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The Meltdown: Recruitments in radio industry mildly hit

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The Meltdown: Recruitments in radio industry mildly hit

While nearly all sectors are resorting to issuing pink slips or putting a freeze on recruitments due to the current economic slowdown, the radio industry, being a cost-effective medium, has by far been largely insulated in this regard, though not entirely untouched. However, industry players are being cautious and watching their spends.

How they see it

When contacted by exchange4media, Apurva Purohit, CEO, Radio City, and President, AROI, said, “The last few months have not been easy for any industry, even in 2009, at the onset, promises no respite. Having said that, this time is clearly an opportunity for every industry to improve efficiencies across all facets of their business by pruning any inefficiencies existing in the system.” On the impact on employment, she said, “Certain industries have been affected, but I am not sure to what extent this is true for media organisations. At Radio City, we have always been very streamlined when it comes to recruitment with great clarity on roles and profiles. Thus, the phenomenon of job cuts in response to the slowdown has not affected Radio City.”

Prashant Panday, CEO, Radio Mirchi, observed, “The media industry has been affected as much as any other industry and hence, different companies are trying different things to cope with the challenges posed. Yes, many media companies have asked some people to leave; many others are contemplating salary cuts; some are just freezing salaries – and almost all have frozen recruitments. I think this is a time to watch carefully.”

He continued, “If the tide improves, many of these steps could be reversed, though at this time, I must admit that it looks like the problems may continue a little longer. At Mirchi, we have not decided on anything yet on the people front – but yes, we have cut back on many of the administrative expenses. We are also protecting our marketing budgets.”

Abraham Thomas, COO, Red FM, maintained, “The radio industry is slightly better placed because of our operational efficiencies and low cost business model. While there has been a slowdown, we haven’t seen any job cuts as of now.”

Harrish M Bhatia, VP - Northern Region, AROI, and COO, My FM (Synergy Media Entertainment Ltd), noted, “The economic slowdown has definitely been a black mark on the year, but radio has been relatively safeguarded from it as compared to other media. With low, cost-effective advertising solutions, we have managed to keep ourselves and our existing employees away from trouble. We are trying our best to stay abreast and till the time our employees continue to bring value to the system, they can’t be laid off.”

Lancelot Cutinha, Senior Vice President - Human Resources, Big FM, too, felt that the impact of the global recession was not very strong on the radio industry so far, since radio was an extremely cost effective medium. “But yes, we are very proactive and cautious in our business approach currently. In terms of recruitments, we have a freeze on new recruitments. Job cuts are not on our radar currently and the scenario is not so bleak yet. But being fiscally more prudent, cutting wastage and improving productivity through multi-skilling are some of the things that we are doing,” he added.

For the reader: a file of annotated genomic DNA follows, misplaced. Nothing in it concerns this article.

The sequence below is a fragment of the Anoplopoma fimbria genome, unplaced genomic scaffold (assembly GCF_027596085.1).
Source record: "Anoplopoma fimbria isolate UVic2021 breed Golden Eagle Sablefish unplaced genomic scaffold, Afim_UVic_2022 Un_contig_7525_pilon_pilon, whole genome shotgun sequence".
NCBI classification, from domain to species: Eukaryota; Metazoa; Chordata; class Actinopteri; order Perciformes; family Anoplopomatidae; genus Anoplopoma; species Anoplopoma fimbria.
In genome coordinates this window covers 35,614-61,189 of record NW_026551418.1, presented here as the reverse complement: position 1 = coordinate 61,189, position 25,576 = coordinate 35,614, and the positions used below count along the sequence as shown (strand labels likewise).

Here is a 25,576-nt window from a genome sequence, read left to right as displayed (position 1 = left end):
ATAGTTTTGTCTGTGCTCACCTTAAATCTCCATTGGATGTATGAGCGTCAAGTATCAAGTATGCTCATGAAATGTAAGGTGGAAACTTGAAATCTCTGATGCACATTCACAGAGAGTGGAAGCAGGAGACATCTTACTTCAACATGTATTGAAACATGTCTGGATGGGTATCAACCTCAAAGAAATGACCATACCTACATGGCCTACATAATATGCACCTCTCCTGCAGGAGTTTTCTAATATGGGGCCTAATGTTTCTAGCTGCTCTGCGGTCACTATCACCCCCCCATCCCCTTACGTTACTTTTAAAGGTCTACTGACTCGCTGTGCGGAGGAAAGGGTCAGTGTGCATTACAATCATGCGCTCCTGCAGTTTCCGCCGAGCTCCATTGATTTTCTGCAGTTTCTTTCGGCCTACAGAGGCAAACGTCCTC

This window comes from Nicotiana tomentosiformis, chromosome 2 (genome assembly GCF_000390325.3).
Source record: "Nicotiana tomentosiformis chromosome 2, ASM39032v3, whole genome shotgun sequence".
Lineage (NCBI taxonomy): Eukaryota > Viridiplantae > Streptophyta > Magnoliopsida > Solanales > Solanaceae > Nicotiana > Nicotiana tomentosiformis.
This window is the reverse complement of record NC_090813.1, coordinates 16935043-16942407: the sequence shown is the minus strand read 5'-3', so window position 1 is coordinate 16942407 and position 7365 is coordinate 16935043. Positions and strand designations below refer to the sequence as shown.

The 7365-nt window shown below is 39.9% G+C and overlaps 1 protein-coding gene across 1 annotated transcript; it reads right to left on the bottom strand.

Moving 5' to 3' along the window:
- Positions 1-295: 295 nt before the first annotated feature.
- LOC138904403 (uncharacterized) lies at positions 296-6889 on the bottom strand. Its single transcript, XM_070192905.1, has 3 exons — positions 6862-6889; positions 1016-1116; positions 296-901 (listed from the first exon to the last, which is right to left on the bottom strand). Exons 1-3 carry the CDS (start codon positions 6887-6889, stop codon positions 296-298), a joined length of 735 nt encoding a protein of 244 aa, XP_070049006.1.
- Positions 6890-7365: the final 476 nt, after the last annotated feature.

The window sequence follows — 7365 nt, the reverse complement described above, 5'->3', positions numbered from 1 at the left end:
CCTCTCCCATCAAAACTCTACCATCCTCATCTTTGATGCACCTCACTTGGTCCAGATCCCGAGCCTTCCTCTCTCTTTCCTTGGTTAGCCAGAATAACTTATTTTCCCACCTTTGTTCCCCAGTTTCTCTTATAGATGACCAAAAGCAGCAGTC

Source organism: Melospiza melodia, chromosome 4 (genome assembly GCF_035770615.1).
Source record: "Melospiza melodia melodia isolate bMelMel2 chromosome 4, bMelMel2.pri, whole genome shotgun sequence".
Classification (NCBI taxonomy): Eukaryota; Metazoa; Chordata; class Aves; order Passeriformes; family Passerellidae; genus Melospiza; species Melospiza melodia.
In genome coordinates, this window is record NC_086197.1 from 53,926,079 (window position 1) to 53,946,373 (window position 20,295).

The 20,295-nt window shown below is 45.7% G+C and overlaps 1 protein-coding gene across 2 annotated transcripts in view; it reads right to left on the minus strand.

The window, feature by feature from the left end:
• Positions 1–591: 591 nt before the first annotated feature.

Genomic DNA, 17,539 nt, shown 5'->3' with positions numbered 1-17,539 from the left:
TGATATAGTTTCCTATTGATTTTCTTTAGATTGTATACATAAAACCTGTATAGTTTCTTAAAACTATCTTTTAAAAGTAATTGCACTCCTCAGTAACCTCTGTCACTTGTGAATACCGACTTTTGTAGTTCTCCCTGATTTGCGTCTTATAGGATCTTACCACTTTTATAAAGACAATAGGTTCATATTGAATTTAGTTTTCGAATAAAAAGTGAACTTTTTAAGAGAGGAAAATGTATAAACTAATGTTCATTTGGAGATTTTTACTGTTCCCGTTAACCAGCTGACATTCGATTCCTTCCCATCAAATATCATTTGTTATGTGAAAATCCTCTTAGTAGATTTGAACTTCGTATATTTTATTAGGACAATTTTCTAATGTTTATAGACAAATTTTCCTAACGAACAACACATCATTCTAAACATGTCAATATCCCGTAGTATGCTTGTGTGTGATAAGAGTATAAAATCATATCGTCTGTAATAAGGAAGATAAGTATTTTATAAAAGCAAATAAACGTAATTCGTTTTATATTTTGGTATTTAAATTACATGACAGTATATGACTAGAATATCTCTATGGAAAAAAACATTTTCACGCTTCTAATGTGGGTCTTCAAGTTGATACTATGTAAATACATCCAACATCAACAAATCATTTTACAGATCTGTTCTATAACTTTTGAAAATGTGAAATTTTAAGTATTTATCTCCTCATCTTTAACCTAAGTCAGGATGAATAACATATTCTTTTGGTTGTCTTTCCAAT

Dealing with insecurities, if any?

Purohit said, “We at Radio City take pride in the fact that our people are the driving force of our success. While our people management philosophy is rooted in compassion and caring, we also believe in emphasising hugely on performance and productivity.”

“We have an excellent HR practice at Radio City, which ensures that every individual in the organisation knows exactly the human values the organisation stands for and where it is headed. We ensure an open and warm environment via a series of various people-centric programmes and transparent communication across the organisation. This ensures people know exactly what is going on in the organisation and insulates us to a great extent from any insecurity driven by the market mood,” she added.

Panday observed, “It’s likely to be troubled times for all team members who get affected. There really is no quick fix solution to this. Team members have seen boom periods in the recent past – so they will be willing to take pay freezes for a year or more. I also feel that there is no longer any ‘stigma’ attached to be laid off. I think companies can help team members by giving them time to search for alternate jobs outside – if they have to be laid off at all.”

Bhatia pointed out, “At My FM, we provide a constructive work environment to our employees, which allows them to channelise their energy in creative thinking and adding value to their jobs. This, we feel, also keeps them away from such psychological fears. The action in the radio industry and the enabling work culture does not let them deter from their role and they continue to be valuable to the organisation. Our mantra has been to stay psychologically unaffected by the slowdown and to continue our rigorous plan of activities.”

The slowdown has certainly had some amount of effect on the radio industry as well, however, being a cost effective medium, the impact has been buffered to some extent. While there are reports of even media companies issuing pink slips to their employees and even freezing recruitments, for the radio industry this is not on the cards, at least for some radio players, though they are playing a wait and watch game.


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